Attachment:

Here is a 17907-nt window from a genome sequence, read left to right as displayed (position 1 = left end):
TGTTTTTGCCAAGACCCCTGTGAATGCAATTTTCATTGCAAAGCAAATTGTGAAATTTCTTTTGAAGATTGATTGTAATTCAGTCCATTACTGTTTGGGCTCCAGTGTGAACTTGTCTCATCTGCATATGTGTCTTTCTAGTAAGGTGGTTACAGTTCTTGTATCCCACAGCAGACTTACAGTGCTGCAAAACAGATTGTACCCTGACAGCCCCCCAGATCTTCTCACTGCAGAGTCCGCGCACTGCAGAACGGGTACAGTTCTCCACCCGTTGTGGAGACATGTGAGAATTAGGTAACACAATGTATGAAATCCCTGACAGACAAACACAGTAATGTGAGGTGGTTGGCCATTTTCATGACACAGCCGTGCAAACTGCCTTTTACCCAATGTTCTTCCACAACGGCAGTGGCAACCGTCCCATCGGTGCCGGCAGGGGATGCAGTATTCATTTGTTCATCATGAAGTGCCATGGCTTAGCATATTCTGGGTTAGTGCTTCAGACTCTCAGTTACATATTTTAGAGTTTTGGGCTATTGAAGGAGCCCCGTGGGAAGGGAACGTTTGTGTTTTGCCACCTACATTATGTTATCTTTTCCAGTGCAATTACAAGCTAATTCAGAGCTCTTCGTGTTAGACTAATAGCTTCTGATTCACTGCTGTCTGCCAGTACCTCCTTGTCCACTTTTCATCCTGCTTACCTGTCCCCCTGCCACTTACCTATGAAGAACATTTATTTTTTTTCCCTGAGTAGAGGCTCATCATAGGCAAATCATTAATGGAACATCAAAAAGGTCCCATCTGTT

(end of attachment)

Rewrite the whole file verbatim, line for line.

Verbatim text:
Here is a 17907-nt window from a genome sequence, read left to right as displayed (position 1 = left end):
TGTTTTTGCCAAGACCCCTGTGAATGCAATTTTCATTGCAAAGCAAATTGTGAAATTTCTTTTGAAGATTGATTGTAATTCAGTCCATTACTGTTTGGGCTCCAGTGTGAACTTGTCTCATCTGCATATGTGTCTTTCTAGTAAGGTGGTTACAGTTCTTGTATCCCACAGCAGACTTACAGTGCTGCAAAACAGATTGTACCCTGACAGCCCCCCAGATCTTCTCACTGCAGAGTCCGCGCACTGCAGAACGGGTACAGTTCTCCACCCGTTGTGGAGACATGTGAGAATTAGGTAACACAATGTATGAAATCCCTGACAGACAAACACAGTAATGTGAGGTGGTTGGCCATTTTCATGACACAGCCGTGCAAACTGCCTTTTACCCAATGTTCTTCCACAACGGCAGTGGCAACCGTCCCATCGGTGCCGGCAGGGGATGCAGTATTCATTTGTTCATCATGAAGTGCCATGGCTTAGCATATTCTGGGTTAGTGCTTCAGACTCTCAGTTACATATTTTAGAGTTTTGGGCTATTGAAGGAGCCCCGTGGGAAGGGAACGTTTGTGTTTTGCCACCTACATTATGTTATCTTTTCCAGTGCAATTACAAGCTAATTCAGAGCTCTTCGTGTTAGACTAATAGCTTCTGATTCACTGCTGTCTGCCAGTACCTCCTTGTCCACTTTTCATCCTGCTTACCTGTCCCCCTGCCACTTACCTATGAAGAACATTTATTTTTTTTCCCTGAGTAGAGGCTCATCATAGGCAAATCATTAATGGAACATCAAAAAGGTCCCATCTGTT